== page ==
My first encounter with Charles Dickens’s A Christmas Carol, in early childhood, was through film rather than text.
Ernest Hemingway’s interview for The Paris Review, first published in Issue 18 (1958), is arguably one of the most famous in the journal’s history.
This past summer I spent some time researching the Morgan’s collection of manuscripts and letters by Henry James for an essay to be published next year in the book accompanying the exhibition Henry James and American Painting.
A few months ago, the Morgan acquired a group of letters from Henry James to George Higginson and his wife, Emily.
I always had a strong suspicion that one of my favorite poets, William Butler Yeats, must have visited Pierpont Morgan’s library during one of his four visits to New York City between 1911 and 1933.
From the weeks running up to Election Day until the inauguration in January, a group of recently acquired photographs on view in the Annex adopts various angles on democracy and electioneering.
Lincoln Speaks, a 15-minute film, was originally produced to accompany the exhibition and features contemporary writers and scholars discussing the power of Lincoln’s language and his enduring legacy in American political life.
Conservators working in the Thaw Conservation Center at the Morgan Library & Museum undertake technical research projects relating to the objects they are treating for the Morgan's robust exhibition and loan program, for digitization, and for scholarly access in the Reading Room.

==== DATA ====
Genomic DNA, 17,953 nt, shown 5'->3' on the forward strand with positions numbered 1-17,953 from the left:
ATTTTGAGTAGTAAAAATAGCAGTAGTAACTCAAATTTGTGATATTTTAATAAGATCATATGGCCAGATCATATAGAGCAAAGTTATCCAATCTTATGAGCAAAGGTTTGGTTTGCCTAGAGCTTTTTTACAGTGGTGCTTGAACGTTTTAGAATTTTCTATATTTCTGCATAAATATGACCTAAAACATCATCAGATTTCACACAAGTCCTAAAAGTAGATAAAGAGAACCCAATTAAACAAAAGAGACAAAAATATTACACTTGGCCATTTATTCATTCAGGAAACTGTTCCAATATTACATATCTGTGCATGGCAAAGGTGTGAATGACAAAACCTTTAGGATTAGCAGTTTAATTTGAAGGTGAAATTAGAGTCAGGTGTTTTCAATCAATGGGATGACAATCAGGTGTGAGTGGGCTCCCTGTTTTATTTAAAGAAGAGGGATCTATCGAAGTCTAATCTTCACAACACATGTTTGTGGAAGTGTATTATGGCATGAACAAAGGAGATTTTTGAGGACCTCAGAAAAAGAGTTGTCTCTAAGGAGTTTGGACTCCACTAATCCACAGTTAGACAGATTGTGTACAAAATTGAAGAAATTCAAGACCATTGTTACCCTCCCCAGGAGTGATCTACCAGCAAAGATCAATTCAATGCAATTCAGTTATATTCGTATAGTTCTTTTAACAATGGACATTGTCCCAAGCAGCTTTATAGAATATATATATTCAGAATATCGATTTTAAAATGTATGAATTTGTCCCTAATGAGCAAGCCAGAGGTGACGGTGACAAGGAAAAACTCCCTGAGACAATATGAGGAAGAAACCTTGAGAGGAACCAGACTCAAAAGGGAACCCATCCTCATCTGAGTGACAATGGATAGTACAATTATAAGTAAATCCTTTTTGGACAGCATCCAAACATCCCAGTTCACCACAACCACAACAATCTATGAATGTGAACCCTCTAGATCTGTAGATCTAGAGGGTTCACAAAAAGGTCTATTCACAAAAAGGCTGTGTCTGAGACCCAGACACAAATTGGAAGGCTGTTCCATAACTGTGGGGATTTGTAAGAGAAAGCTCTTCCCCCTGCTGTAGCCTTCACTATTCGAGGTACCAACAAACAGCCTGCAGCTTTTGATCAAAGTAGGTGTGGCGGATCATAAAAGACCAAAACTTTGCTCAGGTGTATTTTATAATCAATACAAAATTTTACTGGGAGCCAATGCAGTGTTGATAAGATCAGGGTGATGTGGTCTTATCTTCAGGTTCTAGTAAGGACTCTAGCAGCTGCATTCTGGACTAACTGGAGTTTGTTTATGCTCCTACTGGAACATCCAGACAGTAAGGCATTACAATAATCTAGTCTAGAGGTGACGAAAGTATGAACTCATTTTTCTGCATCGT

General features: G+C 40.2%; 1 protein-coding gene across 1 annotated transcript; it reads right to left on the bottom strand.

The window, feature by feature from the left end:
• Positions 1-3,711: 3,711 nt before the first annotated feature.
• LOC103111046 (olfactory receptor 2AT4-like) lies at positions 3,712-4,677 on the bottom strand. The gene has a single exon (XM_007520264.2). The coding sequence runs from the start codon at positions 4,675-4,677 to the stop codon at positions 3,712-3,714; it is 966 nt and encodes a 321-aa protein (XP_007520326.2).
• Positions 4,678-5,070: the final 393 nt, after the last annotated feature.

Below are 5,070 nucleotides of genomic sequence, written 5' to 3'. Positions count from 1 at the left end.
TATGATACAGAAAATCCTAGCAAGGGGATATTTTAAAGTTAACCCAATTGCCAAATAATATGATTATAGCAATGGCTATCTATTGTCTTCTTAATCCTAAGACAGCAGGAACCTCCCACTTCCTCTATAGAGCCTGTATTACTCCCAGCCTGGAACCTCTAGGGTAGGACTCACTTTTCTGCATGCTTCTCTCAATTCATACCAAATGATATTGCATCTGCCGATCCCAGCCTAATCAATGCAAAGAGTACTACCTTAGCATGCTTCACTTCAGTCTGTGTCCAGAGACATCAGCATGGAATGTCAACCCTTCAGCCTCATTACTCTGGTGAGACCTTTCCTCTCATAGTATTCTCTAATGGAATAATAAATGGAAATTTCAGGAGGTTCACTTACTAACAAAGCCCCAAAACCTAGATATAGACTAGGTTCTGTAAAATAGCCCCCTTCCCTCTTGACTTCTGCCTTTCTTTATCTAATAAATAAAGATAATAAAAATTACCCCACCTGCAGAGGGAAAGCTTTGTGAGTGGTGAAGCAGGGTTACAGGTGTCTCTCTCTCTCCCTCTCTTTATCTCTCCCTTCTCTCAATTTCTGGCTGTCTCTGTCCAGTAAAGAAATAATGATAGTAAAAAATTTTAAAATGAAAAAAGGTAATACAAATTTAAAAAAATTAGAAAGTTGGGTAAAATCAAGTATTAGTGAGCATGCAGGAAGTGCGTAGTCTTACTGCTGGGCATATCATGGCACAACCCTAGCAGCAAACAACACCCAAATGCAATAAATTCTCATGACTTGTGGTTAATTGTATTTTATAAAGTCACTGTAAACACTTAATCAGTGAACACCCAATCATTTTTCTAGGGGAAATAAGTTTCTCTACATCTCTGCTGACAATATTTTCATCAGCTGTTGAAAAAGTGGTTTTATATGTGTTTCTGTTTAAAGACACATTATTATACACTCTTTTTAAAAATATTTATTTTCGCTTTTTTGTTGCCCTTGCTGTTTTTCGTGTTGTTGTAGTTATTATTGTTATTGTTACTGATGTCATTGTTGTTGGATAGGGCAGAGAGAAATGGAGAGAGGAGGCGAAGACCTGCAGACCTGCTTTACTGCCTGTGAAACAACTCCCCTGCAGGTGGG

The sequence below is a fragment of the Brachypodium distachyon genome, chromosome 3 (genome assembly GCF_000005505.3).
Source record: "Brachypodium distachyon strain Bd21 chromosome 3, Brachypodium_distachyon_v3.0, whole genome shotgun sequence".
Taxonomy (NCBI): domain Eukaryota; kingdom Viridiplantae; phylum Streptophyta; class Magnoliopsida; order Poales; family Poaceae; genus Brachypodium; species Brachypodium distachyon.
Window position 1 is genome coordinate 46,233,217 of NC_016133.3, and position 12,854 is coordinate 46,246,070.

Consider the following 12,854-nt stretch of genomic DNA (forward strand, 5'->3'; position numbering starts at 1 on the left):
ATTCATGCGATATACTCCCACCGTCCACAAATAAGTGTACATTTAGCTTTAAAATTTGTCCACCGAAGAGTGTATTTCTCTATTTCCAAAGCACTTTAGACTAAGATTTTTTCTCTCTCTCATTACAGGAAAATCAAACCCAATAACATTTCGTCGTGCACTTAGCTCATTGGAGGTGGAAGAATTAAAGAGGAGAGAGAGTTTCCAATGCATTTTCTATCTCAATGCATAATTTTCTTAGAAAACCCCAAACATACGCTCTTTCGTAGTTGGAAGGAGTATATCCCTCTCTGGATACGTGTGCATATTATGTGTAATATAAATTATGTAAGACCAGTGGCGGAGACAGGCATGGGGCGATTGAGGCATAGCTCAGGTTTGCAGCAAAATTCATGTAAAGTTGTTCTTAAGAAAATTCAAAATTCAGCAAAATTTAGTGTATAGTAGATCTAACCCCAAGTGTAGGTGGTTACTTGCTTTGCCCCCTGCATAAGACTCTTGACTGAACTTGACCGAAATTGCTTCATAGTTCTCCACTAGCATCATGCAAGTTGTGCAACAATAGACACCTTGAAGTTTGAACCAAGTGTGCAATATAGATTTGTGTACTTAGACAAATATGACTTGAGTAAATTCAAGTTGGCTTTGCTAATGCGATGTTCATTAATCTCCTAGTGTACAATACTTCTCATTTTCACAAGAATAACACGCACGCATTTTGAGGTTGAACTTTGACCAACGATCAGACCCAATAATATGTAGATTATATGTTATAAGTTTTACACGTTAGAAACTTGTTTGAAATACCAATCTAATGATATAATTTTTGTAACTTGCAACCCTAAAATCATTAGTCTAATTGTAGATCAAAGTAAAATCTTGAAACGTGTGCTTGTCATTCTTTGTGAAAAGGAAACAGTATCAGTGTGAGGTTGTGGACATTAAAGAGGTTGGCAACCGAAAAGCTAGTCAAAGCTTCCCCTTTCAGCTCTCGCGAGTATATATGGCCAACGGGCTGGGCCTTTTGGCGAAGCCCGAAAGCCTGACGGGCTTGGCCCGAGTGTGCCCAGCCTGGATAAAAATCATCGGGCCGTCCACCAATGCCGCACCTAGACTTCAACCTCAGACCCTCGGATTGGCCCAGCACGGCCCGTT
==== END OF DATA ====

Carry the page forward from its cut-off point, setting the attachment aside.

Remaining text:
One of the first books printed in Italy is St. Augustine’s De civitate dei. It was printed at the Benedictine monastery of Subiaco on 12 June 1467 by Conrad Sweynheym and Arnold Pannartz. A recent reference request took me to our copy of the Subiaco De civitate dei. As was traditional, the printers left space in the type-set page for the addition of hand decoration and painted letters. The style of painting often tells you were the book ended up after it left the printing press and hopefully who its first owner was. The Morgan’s De civitate dei left Subiaco and crossed the Alps to Salzburg, where the artist Ulrich Schreier decorated the book for Bernhard von Kraiburg (1412–1477), Bishop of Chiemsee (Bavaria).
Harington’s translation of Orlando Furioso is one of the great masterworks of English literature. It made this sprawling epic poem easily accessible in court circles where there was a constant demand for Ariosto’s stories of sieges, battles, quests, enchantments, damsels in distress, and feats of chivalry. Harington dedicated it to Queen Elizabeth, who is said to have commanded him to perform the task of translating nearly forty thousand lines of Italian verse as a punishment for having shown one of the ribald episodes to the ladies of the court.